Replacing Clock Pivots

REPIVOTING: (advanced)

Repivoting skills are a must. The only way to become proficient at this is practice; lots of practice. Accuracy to within .001 inch is absolutely necessary if repivoting jobs in clock repair are to be done properly. With the piece in the lathe, perfectly centered, bring the point of the graver SLOWLY to the center of the work as it is spinning. In the instant before the end of the graver contacts the end of the spinning stock, holding your breath is a good way to steady your touch . Of course, using the steady rest as a solid anchor for the graver is a must. In order to make the stock end true center visable; square off the end with a file as it is spinning in the lathe. The resulting circular pattern will appear to come to a point; the point is the true center of the spinning stock. If the true center is struck, there will be a cone shaped indentation in the end of the stock. If there is a tiny protruding dimple in the middle of the cone , then center has not been properly struck. You will have to start over with a flat surface again. You must either have exceptional vision, or learn to use a magnifier. A sharp graver is needed. continue to practice striking center and avoid the small dimple in the middle. When you drill the stock go slowly and use a pivot drill whenever possible. The hole that is drilled should be about .001in. smaller than the stock you intend to use. This is true for most repivoting work in clocks on straight shafts larger than .020in.. Use the lathe and wire chucks to install (drive in) the new pivot. It should not be necessary to strike the pivots end very hard to get the pivot to seat properly.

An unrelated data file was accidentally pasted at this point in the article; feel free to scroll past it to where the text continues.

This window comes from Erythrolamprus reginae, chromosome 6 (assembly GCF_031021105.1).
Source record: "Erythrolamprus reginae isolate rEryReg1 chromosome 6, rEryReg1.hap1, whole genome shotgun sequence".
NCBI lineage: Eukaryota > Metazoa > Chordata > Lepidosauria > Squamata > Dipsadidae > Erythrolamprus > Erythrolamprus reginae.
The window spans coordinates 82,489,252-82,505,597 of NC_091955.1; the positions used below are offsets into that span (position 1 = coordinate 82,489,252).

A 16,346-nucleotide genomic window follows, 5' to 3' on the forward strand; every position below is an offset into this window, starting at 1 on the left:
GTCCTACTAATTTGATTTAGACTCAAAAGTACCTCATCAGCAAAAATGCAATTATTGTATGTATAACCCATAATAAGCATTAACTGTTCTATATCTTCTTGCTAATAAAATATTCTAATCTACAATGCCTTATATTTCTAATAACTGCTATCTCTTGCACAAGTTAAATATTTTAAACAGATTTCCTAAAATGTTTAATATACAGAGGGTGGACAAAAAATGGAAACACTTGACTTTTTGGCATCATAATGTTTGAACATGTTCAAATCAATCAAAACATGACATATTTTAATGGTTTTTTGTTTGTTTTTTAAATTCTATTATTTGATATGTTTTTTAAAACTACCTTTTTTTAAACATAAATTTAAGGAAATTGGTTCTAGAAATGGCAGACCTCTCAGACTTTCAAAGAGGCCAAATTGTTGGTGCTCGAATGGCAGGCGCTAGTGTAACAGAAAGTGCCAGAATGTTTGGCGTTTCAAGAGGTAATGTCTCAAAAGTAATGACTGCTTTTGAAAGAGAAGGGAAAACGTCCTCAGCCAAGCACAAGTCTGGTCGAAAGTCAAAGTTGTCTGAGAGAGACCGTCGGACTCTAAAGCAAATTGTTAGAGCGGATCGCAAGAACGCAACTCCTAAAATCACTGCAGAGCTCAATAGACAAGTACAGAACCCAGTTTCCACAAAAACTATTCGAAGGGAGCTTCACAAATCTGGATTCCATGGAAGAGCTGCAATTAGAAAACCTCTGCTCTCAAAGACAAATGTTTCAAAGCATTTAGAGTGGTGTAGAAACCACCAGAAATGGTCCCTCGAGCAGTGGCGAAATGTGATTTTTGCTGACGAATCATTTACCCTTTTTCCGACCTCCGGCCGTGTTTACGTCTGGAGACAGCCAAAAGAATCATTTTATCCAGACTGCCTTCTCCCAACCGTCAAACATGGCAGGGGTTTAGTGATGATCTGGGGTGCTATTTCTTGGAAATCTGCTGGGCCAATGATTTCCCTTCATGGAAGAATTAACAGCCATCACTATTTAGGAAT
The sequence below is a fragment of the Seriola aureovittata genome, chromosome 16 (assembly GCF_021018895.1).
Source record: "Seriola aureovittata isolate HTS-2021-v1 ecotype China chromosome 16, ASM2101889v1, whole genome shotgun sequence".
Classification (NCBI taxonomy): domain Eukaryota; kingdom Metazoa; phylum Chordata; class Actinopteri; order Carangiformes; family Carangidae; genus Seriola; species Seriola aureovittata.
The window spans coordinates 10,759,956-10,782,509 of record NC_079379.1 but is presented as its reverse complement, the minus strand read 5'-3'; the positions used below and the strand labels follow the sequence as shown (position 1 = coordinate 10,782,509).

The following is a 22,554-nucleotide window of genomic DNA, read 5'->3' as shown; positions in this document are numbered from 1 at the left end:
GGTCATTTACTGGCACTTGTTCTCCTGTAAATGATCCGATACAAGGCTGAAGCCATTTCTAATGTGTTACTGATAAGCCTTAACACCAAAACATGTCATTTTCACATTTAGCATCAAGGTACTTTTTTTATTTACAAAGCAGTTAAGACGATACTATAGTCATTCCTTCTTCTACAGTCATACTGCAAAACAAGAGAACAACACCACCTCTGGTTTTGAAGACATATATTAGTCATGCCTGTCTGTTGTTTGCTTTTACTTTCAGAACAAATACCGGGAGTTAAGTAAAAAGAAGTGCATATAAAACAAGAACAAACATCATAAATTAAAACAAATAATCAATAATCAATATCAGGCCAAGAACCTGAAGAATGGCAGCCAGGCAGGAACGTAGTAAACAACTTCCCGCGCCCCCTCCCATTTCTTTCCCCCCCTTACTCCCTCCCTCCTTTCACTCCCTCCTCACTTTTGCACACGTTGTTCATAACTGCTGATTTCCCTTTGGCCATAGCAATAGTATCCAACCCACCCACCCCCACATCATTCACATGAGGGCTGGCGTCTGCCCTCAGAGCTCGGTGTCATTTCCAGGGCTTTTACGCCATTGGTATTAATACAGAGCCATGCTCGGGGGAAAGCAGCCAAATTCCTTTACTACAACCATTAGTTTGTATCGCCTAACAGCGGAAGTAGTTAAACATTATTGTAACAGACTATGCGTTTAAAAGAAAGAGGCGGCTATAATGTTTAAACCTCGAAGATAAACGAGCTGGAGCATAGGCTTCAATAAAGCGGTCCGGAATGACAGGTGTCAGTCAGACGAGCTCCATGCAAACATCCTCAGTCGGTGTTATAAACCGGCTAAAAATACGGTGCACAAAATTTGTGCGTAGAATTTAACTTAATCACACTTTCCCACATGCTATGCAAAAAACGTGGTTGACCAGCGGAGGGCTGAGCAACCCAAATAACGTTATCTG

If possible the hole for the pivot should be twice as deep as the pivot is long. This is not always possible, however. If you are drilling into a shaft that has a gear over where the pivot is located ; ;be very careful not to drill into the gear so as to weaken it. Check this out in advance. In order to drill hard steel properly , you will have to draw the temper on it do the work, and then re-temper the piece when you are done (before you install the new pivot). This is the correct way to fix a bad pivot in almost all cases.

Repivoting may seem impossible when you first start, but it will get easier with practice. There will indeed be times when it may not be practical to repivot. For example: a french clock with the pinion gear as an integral part of the shaft with a bad pivot in the opposite ind: the shaft will be very hard steel , and it will be very difficult to strike center. This principal of repivoting applies to more than just repivoting.